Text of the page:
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Shifting between different scales is a pillar of Big History and a useful skill. This infographic helps you to understand, practice, and compare measurement units that correspond to these scales.   

A guide to scientific notation, calendar notation, and other common measures. Download the full-size version of this image. PDF.

Counting in Time

A googol is 10^\text{100}, or a 1 followed by 100 zeros. This is actually not the biggest number in the world, though. The largest named number is a centillion, which is 10303, or a 1 followed by 303 zeros. It’s probably obvious to you that these are both really big numbers. Writing big numbers is a lot easier if you use scientific notation because it saves you from having to write all those zeros. But what about counting big numbers like these? There is no shortcut like scientific notation for actually counting big numbers. So how long would it actually take?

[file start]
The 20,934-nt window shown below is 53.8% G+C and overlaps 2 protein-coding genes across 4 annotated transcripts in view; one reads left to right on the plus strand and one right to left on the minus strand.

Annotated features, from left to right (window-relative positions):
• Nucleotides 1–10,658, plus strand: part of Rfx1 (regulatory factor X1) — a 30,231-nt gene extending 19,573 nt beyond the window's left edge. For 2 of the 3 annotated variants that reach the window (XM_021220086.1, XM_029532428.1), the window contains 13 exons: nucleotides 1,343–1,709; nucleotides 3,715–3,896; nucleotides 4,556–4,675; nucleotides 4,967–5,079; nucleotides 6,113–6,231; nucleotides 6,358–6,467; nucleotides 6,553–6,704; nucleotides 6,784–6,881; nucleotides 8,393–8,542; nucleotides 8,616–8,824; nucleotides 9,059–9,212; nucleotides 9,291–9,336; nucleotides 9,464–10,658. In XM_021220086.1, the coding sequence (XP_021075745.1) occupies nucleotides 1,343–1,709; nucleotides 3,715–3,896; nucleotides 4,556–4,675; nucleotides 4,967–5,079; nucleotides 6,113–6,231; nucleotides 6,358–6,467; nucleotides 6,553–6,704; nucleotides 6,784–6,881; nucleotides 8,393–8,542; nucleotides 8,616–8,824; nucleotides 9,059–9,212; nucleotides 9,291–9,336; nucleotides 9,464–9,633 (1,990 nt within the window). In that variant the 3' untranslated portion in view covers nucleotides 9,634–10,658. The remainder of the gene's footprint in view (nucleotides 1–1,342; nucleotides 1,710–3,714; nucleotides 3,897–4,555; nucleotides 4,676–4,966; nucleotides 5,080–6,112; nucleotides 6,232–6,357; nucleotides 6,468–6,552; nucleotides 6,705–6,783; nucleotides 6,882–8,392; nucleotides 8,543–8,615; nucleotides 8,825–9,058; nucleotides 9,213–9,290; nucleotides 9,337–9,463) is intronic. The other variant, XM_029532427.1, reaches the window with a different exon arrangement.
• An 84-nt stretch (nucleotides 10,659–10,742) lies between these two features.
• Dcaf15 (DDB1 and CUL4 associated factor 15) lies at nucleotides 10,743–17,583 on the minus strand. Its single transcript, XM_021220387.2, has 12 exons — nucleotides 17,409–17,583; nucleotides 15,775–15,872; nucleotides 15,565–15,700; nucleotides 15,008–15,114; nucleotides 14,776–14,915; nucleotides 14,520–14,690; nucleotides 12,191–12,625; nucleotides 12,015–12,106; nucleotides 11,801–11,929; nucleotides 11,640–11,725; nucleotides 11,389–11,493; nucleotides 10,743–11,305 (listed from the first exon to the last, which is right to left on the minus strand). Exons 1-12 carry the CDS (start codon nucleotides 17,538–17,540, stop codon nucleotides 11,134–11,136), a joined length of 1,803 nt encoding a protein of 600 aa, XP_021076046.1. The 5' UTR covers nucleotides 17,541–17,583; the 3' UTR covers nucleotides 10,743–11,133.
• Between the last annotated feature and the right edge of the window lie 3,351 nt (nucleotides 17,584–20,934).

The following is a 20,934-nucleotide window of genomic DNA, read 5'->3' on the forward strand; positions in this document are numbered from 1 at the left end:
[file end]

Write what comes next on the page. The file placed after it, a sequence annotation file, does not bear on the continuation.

Imagine how long it would take to count to six different numbers by counting one number per second. How long would it take to count the following numbers in seconds, minutes, hours, or days? Try calculating the time it would take for you to count each of these numbers:

  • 100

  • 1,000

  • 10,000

  • 100,000

  • 1,000,000

If you like, you can use the Ingredients of the Counting in Time worksheet and fill in your answers. When complete, take a look at the Counting in Time answer key to compare your results.